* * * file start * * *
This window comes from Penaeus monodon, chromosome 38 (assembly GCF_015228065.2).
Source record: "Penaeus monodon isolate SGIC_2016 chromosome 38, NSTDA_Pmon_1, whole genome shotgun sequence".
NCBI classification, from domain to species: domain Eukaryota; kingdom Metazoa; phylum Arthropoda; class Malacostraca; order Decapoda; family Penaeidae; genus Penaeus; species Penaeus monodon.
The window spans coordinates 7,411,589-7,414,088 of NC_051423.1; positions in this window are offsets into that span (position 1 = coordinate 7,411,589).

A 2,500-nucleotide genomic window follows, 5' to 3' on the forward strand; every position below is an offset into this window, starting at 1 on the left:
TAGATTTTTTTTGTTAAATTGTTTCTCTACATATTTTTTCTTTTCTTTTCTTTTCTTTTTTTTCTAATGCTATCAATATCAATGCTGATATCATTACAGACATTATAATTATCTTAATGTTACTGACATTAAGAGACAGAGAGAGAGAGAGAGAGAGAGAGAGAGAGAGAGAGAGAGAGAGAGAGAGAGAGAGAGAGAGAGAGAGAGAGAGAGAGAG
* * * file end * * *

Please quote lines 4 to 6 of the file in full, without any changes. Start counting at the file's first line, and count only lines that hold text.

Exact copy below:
The window spans coordinates 7,411,589-7,414,088 of NC_051423.1; positions in this window are offsets into that span (position 1 = coordinate 7,411,589).

A 2,500-nucleotide genomic window follows, 5' to 3' on the forward strand; every position below is an offset into this window, starting at 1 on the left:
TAGATTTTTTTTGTTAAATTGTTTCTCTACATATTTTTTCTTTTCTTTTCTTTTCTTTTTTTTCTAATGCTATCAATATCAATGCTGATATCATTACAGACATTATAATTATCTTAATGTTACTGACATTAAGAGACAGAGAGAGAGAGAGAGAGAGAGAGAGAGAGAGAGAGAGAGAGAGAGAGAGAGAGAGAGAGAGAGAGAGAGAGAGAGAGAG